In recent weeks, Ron Paul has emerged as the greatest threat to the Republican Party's future. If the Texas Congressman and one-time Libertarian Party presidential nominee actually wants to see President Obama defeated in November, he should bow out of the Republican nomination process quickly, accept whatever offer the Romney camp offers him for a speaking slot during the convention, and endorse the inevitable nominee. His continued efforts to pursue delegates (even after saying that he wouldn't contest future primaries) make the possibility that the GOP convention could become a party-damaging circus rather than the coronation-style infomercial that's needed to unify the party.
The facts are pretty simple: Paul supporters, with the aid and comfort of his campaign organization, are doing everything they can to get more delegates even as their candidate has stopped trying to win actual votes. One Texan friend -- a Romney supporter -- said that local Paul supporters (none of them previously known to local party regulars) stretched a routine pre-election meeting out to hours beyond its normal length in an effort to force the acceptance of a handful of Paul delegates who couldn't impact the eventual nominee whatever happens. Paul supporters, likewise, have launched plans to "convert" delegates from other candidates to their man. And widespread Facebook posts call on delegates to exploit a Republican Party rule that allows votes open votes on nominee during the first ballot.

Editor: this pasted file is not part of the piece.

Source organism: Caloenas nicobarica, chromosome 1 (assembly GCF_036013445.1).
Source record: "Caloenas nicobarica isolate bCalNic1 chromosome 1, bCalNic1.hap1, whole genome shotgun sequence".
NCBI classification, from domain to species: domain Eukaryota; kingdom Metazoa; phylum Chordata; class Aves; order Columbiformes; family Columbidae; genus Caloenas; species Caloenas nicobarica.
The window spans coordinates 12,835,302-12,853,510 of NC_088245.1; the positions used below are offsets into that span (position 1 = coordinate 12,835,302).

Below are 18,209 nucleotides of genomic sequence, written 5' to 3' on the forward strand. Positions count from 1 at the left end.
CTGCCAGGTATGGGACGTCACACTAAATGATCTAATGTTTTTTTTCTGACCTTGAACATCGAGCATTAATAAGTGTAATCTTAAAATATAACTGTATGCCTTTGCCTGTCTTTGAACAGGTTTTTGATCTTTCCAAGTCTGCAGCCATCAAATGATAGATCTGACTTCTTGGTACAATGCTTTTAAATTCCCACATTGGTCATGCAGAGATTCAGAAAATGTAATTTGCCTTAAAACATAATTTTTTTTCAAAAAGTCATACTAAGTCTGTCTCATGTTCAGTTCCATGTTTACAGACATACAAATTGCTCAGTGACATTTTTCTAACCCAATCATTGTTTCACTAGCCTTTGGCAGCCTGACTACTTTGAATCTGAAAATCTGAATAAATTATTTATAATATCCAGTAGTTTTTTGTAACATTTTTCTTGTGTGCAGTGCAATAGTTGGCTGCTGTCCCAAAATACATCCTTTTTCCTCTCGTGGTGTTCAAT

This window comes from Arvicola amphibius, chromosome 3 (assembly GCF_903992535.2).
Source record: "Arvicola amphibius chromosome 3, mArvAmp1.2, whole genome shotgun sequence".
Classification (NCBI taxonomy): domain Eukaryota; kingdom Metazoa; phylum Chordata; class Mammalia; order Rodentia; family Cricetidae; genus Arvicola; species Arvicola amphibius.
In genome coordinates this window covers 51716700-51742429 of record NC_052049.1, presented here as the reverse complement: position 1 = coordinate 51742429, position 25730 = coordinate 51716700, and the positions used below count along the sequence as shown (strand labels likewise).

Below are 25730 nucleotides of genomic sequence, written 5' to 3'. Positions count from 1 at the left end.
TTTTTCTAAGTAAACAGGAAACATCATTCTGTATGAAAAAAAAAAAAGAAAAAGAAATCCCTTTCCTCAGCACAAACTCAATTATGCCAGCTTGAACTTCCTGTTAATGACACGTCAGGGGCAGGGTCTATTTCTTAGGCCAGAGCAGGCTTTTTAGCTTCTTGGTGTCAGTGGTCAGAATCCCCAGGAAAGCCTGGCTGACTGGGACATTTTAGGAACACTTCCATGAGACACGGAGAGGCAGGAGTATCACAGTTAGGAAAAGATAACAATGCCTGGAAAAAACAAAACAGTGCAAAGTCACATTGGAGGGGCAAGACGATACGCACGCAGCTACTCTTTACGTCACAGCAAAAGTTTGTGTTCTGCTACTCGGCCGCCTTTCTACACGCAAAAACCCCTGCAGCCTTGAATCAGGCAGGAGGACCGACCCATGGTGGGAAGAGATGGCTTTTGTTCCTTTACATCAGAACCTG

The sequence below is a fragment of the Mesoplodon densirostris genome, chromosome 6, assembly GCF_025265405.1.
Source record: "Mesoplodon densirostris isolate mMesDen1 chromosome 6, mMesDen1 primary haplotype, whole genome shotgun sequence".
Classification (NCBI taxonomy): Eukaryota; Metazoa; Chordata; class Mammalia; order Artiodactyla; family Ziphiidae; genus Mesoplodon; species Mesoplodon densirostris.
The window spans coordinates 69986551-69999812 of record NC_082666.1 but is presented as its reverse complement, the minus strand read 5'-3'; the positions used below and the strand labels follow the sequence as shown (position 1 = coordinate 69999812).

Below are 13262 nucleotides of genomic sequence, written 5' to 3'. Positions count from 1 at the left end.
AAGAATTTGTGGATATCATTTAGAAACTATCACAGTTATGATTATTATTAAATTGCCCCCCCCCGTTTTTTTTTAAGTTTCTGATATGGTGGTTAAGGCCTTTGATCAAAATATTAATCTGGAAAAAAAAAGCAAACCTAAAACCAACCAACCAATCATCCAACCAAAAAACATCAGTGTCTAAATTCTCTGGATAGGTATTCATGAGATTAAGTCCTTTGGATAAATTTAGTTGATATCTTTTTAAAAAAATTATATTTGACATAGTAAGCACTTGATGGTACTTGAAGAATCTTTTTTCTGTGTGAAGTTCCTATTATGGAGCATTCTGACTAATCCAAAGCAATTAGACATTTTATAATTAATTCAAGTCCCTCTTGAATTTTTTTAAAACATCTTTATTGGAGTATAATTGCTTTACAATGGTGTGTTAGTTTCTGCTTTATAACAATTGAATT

This could really be a mess: although, baring a live boy/dead girl situation Romney will be the nominee by the time the last delegates check out of their hotels in Tampa on August 30, a critical mass of Paul delegates could make things messy simply by challenging Romney, trying unsuccessfully to get their pet issues added to the platform and, maybe, even finagling a way to drag out the first ballot beyond the allotted time. It's all for naught. Romney will be the nominee even after all of this and only the most petty Paul-follower concerns will make it into the platform. And they shouldn't. Romney is, in any case, the only Republican who has the resources, support, network and name recognition to mount a national campaign that could beat Obama.
And, since Obama currently has a small overall polling lead and a commanding electoral one, Romney is going to have to run a good campaign. While distaste with Obama is, indeed, high, that can't carry an election: instead, the GOP will need an energized base to turn on its friends and friends of friends and put Romney over the top. This, in turn, will require strong local party organizations with leaders hooked into local political networks. Mostly, the mainstream (that is, Romney) party stalwarts fit this label while Paul supporters do not. Particularly for marginally engaged Republican-leaning voters, furthermore, an organized convention that looks good on TV and shows a unified party will play a key role in turning them out at the polls.
The Democrats will, no doubt, put on just that sort of show and, unless something extraordinary happens, turn out for the President in November. The GOP needs to match this effort if it wants to have any chance of winning. Ron Paul, right now, is the one person would and could disrupt it. If he knows what's good for his party and, indeed, the nation, Ron Paul should shut down his campaign organization and endorse Mitt Romney now.
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